Unfortunately, my dad read in one of his many organic gardening books that the solution was to collect a bunch of grasshoppers, grind them up, and spread them around outside. The object was to create a grasshopper “plague,” which would kill them all off. My twin sister and I were assigned to collect the specimens, and were each given a plastic freezer bag and told to fill them up before we could go play. My sister had the bright idea of putting Glad sandwich bags over our hands, which made the job somewhat less disgusting, but it was still one of the worst jobs I’ve ever done, which with my father is saying a lot. She and I triumphantly brought the bags back to our dad, who was waiting in the kitchen with my mother’s blender. He proceeded to stuff the grasshoppers, mostly still living, through the swing-up lid. He then hit purée.

    It was one of the weirdest sounds I’ve ever heard, not as sharp as crushing ice, but a kind of clipped chopping and gushy smearing. The blender’s sides were a greenish red. The result, a mass of wings, legs, antennae, and grasshopper guts, was put into a garden sprayer and spread across the lawn. As far as I could tell, there was no appreciable lessening of the grasshopper population (although my dad still claims it worked wonders.) When my mom found out what he had done to her blender, she made him go and get a new one. The other blender, with “GRASSHOPPER” written in huge letters across the plastic, in permanent black marker, was relegated to the garage, where it sat as a constant threat that my sister and I would once again be given that hideous chore. Fortunately for us it went unused, and for some strange reason when we moved to Oregon, it didn’t make it to the new house.

  37. Whew. Shanchan, that is a…memorable experience.

    And Laurie C, I LOL’d at your school-grasshopper-notebook story–but I think it’s even outdone by shanchan.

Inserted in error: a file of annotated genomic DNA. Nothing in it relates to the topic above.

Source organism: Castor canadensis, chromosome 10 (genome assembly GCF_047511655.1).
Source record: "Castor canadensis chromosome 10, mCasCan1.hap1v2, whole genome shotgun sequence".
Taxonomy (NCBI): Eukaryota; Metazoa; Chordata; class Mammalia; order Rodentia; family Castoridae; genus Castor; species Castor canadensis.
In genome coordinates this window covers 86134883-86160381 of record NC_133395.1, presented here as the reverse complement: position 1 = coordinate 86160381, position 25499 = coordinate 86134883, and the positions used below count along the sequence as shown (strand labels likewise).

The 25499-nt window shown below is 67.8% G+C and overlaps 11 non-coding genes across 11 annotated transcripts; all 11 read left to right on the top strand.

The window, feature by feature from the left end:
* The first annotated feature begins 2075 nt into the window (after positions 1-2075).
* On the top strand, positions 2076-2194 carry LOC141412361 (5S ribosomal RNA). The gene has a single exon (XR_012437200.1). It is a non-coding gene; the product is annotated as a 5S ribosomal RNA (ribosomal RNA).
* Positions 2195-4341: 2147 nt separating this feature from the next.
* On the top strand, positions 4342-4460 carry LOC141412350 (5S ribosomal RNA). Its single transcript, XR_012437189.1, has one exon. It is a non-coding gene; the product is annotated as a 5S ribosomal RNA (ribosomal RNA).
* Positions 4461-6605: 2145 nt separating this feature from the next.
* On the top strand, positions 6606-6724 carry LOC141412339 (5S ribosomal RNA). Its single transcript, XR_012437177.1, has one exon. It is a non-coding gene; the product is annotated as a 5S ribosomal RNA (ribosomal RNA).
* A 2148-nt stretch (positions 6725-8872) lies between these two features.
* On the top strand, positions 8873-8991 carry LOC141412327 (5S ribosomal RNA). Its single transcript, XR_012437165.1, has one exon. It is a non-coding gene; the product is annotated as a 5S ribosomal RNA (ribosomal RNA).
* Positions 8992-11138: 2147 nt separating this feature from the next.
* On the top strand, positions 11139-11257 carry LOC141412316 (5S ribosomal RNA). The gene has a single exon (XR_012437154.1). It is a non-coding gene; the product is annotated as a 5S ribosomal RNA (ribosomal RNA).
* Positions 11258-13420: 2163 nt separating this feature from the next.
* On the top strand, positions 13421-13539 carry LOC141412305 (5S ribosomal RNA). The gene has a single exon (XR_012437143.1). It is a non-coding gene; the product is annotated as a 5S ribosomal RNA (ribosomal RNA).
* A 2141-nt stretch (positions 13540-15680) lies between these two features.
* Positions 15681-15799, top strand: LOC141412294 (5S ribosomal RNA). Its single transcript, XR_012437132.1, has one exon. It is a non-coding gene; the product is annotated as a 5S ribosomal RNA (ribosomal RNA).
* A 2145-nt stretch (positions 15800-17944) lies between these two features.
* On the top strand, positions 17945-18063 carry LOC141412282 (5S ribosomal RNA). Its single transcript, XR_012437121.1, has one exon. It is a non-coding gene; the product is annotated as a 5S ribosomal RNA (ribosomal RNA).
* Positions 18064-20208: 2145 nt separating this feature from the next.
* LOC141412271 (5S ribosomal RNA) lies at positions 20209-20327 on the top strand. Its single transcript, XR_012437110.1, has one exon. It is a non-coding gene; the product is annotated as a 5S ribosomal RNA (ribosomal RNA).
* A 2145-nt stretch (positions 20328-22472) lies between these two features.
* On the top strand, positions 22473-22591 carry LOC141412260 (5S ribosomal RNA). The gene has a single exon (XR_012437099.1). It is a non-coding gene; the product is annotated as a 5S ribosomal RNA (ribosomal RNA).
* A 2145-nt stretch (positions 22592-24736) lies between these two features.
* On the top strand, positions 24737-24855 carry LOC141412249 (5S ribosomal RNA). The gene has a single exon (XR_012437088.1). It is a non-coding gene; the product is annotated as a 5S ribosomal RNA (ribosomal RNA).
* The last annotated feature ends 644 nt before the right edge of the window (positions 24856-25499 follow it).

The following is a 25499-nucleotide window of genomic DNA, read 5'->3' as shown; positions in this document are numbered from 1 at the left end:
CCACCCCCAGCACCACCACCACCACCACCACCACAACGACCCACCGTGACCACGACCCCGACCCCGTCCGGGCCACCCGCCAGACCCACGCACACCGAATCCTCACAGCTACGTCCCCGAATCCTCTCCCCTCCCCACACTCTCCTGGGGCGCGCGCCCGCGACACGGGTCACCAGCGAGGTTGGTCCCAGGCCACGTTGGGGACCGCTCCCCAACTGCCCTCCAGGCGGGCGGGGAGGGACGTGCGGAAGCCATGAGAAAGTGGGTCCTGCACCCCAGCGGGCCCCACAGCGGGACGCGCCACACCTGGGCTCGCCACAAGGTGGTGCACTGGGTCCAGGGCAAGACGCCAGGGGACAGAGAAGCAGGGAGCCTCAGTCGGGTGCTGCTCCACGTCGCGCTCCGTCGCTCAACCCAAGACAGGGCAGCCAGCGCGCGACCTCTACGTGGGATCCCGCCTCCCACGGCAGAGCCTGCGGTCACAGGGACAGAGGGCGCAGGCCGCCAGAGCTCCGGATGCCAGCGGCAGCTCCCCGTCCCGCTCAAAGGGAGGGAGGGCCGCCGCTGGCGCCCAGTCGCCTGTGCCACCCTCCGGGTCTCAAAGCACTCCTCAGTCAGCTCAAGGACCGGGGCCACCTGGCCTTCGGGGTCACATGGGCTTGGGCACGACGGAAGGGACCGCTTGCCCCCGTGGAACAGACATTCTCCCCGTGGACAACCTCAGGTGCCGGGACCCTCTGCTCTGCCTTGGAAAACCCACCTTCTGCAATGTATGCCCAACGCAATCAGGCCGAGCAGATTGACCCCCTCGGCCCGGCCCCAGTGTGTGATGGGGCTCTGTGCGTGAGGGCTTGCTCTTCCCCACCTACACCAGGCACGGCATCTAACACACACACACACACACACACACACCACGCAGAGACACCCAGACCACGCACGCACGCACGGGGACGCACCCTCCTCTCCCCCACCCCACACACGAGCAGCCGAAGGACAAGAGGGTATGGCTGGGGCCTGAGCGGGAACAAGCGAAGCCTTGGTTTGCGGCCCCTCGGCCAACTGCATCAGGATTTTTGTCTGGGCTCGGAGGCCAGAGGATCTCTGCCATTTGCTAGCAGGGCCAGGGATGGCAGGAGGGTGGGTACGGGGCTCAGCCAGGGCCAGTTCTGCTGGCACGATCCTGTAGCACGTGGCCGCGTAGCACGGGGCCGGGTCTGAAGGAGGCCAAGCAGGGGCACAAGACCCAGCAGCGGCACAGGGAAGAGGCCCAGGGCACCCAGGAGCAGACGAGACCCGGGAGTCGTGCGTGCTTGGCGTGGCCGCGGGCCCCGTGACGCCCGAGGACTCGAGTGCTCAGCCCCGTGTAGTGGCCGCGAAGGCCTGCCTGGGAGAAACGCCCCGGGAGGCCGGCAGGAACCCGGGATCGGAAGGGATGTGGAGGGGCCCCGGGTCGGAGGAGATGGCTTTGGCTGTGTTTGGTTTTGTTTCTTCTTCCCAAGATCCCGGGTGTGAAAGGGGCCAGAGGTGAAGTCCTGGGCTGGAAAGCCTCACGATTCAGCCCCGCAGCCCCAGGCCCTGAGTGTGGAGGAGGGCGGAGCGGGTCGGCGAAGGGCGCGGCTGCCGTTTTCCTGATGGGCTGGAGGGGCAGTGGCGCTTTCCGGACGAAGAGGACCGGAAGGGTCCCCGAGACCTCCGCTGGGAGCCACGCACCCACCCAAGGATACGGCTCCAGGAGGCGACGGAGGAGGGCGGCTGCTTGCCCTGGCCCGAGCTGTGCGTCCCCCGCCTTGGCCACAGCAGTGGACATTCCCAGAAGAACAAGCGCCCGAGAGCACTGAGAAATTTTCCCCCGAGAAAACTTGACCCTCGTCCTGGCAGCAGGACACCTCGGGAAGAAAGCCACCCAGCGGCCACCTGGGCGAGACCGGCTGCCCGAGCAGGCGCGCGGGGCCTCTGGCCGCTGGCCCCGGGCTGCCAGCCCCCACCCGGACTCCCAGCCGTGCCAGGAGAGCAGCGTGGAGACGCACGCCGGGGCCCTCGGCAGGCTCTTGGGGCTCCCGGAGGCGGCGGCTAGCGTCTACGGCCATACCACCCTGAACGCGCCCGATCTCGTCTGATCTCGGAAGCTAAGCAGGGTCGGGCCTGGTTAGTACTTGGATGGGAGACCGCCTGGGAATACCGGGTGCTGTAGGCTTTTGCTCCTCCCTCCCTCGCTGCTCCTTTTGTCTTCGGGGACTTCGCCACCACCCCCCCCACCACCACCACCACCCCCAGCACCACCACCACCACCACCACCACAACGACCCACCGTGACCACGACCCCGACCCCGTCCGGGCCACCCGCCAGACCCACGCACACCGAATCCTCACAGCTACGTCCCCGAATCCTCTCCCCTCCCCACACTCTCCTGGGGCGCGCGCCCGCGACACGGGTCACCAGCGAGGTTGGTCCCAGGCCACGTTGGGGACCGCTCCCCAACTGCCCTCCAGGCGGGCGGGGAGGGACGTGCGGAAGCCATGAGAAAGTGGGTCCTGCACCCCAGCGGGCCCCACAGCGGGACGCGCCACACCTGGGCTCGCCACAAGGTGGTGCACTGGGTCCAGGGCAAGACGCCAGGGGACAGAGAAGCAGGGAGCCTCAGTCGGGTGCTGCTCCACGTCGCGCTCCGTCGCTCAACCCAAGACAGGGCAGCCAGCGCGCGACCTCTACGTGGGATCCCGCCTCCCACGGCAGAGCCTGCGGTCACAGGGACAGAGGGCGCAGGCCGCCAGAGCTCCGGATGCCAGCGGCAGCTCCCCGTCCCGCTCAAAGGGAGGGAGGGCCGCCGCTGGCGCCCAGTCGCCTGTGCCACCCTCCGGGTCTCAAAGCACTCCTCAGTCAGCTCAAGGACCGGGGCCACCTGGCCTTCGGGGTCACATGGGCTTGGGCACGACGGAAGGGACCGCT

38. shanchan, all I can say is YAY! for your mom.

  39. Is it a cricket, a grasshopper or a katydid? Don’t jump to conclusions.

  40. thinkie, yes, at least I didn’t have to catch any myself. Grade 3 teacher told us all to leave our little Pink Pearl erasers on our desk one night, and we came in the next a.m. to find one straight-pinned, still wiggling onto our erasers on our desks. She had a couple of the boys catch ’em.

  41. Sorry, that looks way longer than I was thinking. 🙂

    I forgot to say, re: the picture- the whiskers! The whiskers! (/soylent green voice)

  42. EWWW Shan…
    And you probably didn’t need the grasshopper blender in Oregon. I lived there for roughly 30 years and never saw a plague of grasshoppers, nor heard of one in the state elsewhere, either.

  43. GAH Laurie C!!!

    I am not very squeamish, but the idea of live grasshoppers pinned wiggling to erasers…it’s a wonder you were not traumatized for life. Or maybe you were.

  44. Shanchan,

    I shudder to think what your parents would do a with bass.

    (whirring noise
    pours into glass, takes a swig)

    “Mmmmmmmmm – that’s good bass!”

  45. Martha in Washington says:

    Shachan-that is soooo funny! Disgusting but funny!
    Has anybody else ever been to The Dinosaur National Monument in Colorado in the summer? They have infestations of Mormon crickets where MILLIONS of the bugs swarm on the roads and you have to run over them to get anywhere. It is very unsettling to hear them pop as the tires roll over them. And they eat their dead! I’m not squeamish about bugs but this was one of the worst experiences ever!!

  46. “Or maybe you were.”